“Traditional Food Systems: The Changing Landscape of Native American Food Sources” is a video produced by First Nations Development Institute and funded by AARP Foundation. It features insights from elders and others involved in food-systems work at three pueblos in New Mexico: Cochiti, Nambé and Santo Domingo. In particular, it asks elders to describe what the food systems were like in the pueblos back when they were younger. (This video was shot and edited by students and faculty at the Institute of American Indian Arts [IAIA] in Santa Fe, New Mexico.)
When we think about adapting humanity to the challenges of climate change, it’s tempting to reach for technological solutions. We talk about seeding our oceans and clouds with compounds designed to trigger rain or increasing carbon uptake. We talk about building grand structures to protect our coastlines from rising sea levels and storm surges.
However, as we discuss in Nature Climate Change, our focus on these high-tech, heavily engineered solutions is blinding us to a much easier, cheaper, simpler and better solution to adaptation: look after our planet’s ecosystems, and they will look after us.
At 74, and coming the end of his scientific and broadcasting career, David Suzuki mused on the notion: “If I had one last lecture to give, what would I say?” The result is a very special talk full of humour, warmth, insight and passion.
Wendell Berry, the 81-year-old award-winning poet, fiction writer and essayist, has continued throughout his life to care for the Kentucky farm that generations of his family have tended. Seeking to pass on their farming legacy to a new generation, Berry and his family have formed an alliance with Saint Catharine College, a small Catholic liberal arts scohol run by the Dominican Sisters of Peace. Correspondent Judy Valente talks with Mary Berry, Wendell Berry’s daughter, and with nuns, students, and faculty members at the college about the lessons and values that spring from having a spiritual kinship with the land.
Ecology and economy come from the same Greek word: oikos, meaning home. Ecology is the study of our home and economy is its management. In this mind-opening talk, internationally renowned spiritual thinker and educator Satish Kumar draws attention to the pervasive lack of a genuine understanding of nature in our education systems, which is contributing to the gross mismanagement of our planet. Kumar makes a compelling case for a more holistic approach to education, connecting our hands, hearts as well as heads.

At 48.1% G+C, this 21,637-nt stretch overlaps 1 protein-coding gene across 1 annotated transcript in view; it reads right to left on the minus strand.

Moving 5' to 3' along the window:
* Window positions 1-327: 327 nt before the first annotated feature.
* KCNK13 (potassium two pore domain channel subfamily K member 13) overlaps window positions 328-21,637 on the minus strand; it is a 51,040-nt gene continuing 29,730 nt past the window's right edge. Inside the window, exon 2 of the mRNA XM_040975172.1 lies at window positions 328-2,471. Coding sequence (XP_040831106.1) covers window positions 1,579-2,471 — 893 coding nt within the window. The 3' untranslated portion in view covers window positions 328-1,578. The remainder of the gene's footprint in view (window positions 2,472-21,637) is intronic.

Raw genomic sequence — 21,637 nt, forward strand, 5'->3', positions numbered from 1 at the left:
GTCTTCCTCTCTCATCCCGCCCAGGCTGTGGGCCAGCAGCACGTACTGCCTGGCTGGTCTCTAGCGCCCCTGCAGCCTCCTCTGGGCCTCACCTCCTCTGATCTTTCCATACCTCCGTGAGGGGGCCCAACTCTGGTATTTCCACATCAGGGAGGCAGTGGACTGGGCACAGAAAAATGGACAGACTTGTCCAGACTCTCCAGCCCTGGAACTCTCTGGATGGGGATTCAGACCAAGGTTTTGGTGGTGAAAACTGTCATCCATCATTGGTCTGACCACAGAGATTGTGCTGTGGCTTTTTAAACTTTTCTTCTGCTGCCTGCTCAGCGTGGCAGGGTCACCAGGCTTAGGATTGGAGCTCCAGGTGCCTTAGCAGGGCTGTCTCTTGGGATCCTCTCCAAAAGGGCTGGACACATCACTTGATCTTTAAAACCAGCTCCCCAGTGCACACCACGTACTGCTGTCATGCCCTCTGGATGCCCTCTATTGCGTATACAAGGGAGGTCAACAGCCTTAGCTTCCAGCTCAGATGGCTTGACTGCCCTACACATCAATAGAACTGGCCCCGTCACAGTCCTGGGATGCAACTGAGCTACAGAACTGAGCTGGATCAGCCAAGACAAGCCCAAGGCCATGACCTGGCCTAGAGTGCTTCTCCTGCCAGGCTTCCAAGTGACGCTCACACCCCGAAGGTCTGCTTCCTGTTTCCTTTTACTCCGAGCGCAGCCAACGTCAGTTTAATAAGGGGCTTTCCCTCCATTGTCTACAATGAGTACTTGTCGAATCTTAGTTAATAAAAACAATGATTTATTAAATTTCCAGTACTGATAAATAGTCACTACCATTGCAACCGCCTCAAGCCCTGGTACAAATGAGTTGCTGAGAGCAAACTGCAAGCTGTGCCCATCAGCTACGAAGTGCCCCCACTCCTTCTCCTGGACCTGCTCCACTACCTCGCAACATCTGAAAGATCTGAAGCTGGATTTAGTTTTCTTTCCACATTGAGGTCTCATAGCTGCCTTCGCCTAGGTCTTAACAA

“You Don’t Need To Have A Lot Of Money In Order To Live A Rich & Fulfilled Life” A Fathers Legacy of Natural Living
My father was a master carpenter and sourced a plethora of brilliant ideas for DIY building projects directly from the magazine. My favorite was the swingset he built for my sister and I in California. While inspiration cannot be physically traced, I am certain that the streams of words I heard from my father’s voice while my head was pressed against his heart and the smell of his morning coffee filled the air, inexorably educated me about the environmental issues which faced our society and inevitably moved me on a profound level to take action as an adult, all the while becoming educated and informed by reading Mother Earth News.
“I’m sure by this time you’ve all heard the words “7 Generations” .. that’s an instruction that comes to our leaders. The instructions are, when you sit in your council on the welfare of the people, think not of yourself, nor your family, nor even your generation .. make your decisions on behalf of those generations coming .. those faces looking up from the earth each generation unto 7 .. having a compassion for those faces .. having responsibility for those faces .. our children, our grandchildren, our great-grandchildren .. leadership, principles, values .. not complicated, but pretty hard in today’s time.”
—Chief Oren Lyons”